Perspective Drawing is a technique used to represent three-dimensional images on a two-dimensional picture plane.

There are three aspects to perspective. The first has to do with how the size of objects seems to diminish according to distance: the second, the manner in which colors change the farther away they are from the eye; the third defines how objects ought to be finished less carefully the farther away they are.

Perspective drawing can be in one -point, two - point, or three - point perspective.

STEP 1 - Elements of Perspective Drawing

There are two main elements in perspective drawing:
• Linear Perspective; which deals with the organization of shapes in space.
• Aerial Perspective; which deals with the atmospheric effects on tones and colors.
These elements combine to create this convincing illusion of three dimensions on a two dimensional plane.

Two - dimensional plane comprises of two subplanes;
• The Picture Plane; which is the flat two-dimensional surface on which we draw or project an image in perspective and,
• The Ground Plane; which is perpendicular to the picture plane. It is the grey surface on which the shapes appear to be standing and shadows cast upon it. It starts at the bottom of the picture plane and stretches back to the horizon.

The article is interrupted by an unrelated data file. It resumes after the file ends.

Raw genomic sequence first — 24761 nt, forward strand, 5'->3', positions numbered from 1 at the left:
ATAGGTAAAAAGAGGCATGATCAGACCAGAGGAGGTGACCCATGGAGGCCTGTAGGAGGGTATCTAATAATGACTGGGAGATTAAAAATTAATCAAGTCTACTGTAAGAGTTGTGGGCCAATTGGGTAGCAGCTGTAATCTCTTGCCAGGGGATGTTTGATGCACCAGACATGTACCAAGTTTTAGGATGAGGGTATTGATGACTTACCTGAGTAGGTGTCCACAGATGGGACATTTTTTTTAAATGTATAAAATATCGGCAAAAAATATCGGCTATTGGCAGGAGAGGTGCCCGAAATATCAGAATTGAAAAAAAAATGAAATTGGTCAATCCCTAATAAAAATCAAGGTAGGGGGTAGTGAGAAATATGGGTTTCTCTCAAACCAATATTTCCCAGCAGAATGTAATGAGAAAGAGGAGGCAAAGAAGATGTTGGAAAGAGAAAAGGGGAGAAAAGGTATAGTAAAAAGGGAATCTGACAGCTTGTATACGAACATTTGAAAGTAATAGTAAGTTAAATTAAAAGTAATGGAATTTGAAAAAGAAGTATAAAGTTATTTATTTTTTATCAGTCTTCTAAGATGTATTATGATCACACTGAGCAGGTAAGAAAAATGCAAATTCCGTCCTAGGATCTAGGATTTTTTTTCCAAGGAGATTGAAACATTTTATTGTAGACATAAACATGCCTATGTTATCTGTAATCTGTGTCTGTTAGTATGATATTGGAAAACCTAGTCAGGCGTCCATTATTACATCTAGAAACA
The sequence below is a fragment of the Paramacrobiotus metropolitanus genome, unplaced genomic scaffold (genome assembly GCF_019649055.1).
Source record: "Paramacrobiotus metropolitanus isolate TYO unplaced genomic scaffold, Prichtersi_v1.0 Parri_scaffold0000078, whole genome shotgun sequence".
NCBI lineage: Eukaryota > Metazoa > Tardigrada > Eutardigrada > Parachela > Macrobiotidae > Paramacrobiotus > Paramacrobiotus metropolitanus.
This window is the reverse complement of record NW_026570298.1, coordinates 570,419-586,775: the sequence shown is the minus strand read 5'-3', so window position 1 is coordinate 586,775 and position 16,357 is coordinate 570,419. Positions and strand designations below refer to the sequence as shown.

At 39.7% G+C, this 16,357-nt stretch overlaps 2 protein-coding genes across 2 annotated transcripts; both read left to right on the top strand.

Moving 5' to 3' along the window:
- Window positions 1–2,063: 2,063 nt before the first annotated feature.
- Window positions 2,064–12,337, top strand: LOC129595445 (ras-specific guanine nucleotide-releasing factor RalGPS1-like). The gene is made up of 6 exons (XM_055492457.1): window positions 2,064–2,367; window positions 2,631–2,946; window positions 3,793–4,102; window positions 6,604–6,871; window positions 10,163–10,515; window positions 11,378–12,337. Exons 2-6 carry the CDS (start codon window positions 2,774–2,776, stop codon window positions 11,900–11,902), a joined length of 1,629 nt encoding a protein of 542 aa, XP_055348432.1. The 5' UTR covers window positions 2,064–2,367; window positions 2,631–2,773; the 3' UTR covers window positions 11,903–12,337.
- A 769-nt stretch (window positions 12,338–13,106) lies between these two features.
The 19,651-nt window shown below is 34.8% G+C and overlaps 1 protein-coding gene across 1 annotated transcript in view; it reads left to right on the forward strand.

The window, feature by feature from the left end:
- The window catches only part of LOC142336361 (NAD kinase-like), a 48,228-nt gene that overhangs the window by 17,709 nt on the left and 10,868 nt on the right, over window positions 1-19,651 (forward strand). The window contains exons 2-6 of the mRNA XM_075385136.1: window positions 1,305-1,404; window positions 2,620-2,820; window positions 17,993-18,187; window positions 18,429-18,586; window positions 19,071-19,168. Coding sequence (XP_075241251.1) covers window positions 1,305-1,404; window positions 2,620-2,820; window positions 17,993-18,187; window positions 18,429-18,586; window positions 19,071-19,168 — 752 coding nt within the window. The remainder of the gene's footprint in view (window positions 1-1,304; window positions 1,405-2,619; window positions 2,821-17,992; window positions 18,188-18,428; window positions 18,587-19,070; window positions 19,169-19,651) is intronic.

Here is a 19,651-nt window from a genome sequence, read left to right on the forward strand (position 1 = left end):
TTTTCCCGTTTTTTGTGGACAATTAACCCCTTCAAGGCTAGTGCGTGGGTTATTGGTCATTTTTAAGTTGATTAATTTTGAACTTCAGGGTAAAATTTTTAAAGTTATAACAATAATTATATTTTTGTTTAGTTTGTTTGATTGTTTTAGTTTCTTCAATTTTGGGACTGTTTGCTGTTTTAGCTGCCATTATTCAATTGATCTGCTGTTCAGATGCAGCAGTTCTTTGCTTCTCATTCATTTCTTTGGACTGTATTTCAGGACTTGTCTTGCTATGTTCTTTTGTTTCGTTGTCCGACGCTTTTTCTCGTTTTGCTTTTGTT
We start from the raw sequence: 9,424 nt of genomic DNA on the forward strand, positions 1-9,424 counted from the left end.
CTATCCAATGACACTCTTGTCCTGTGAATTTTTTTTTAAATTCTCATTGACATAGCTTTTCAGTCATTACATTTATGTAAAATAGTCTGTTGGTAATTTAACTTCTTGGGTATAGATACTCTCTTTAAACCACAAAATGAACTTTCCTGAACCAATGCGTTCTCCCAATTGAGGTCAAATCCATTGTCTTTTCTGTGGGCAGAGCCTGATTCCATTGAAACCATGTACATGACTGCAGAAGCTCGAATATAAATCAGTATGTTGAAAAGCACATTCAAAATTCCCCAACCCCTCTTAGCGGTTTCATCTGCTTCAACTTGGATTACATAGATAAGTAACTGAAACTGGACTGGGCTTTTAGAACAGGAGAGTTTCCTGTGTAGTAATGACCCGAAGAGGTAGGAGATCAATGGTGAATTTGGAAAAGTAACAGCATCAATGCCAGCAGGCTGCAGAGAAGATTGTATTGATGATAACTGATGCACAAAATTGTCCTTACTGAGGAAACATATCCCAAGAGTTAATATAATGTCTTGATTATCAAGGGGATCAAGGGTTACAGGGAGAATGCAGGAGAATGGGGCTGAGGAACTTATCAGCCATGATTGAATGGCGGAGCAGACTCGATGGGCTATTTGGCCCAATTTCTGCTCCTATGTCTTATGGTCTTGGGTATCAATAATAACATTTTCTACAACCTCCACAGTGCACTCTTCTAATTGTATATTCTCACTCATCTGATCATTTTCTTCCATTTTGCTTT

The Horizon, which is the viewer's eye - level is the axis around which a perspective drawing is constructed. It is used to scale and distant objects in the field of view implying that they all are the same in height and are standing on the same plane, thereby making good visual sense to the viewer.

For Linear Perspective element take effect, construction lines are used in perspective drawing. These lines are;
• Orthogonal lines and,
• Transversal Lines
Orthogonal lines are parallel to the ground plane and move back from the picture plane thereby meeting at a vanishing point on the eye level. set the varying heights or widths of a rectangular plane as it recedes from view. Vanishing Points are points on the eye-level where parallel lines seem to converge and disappear.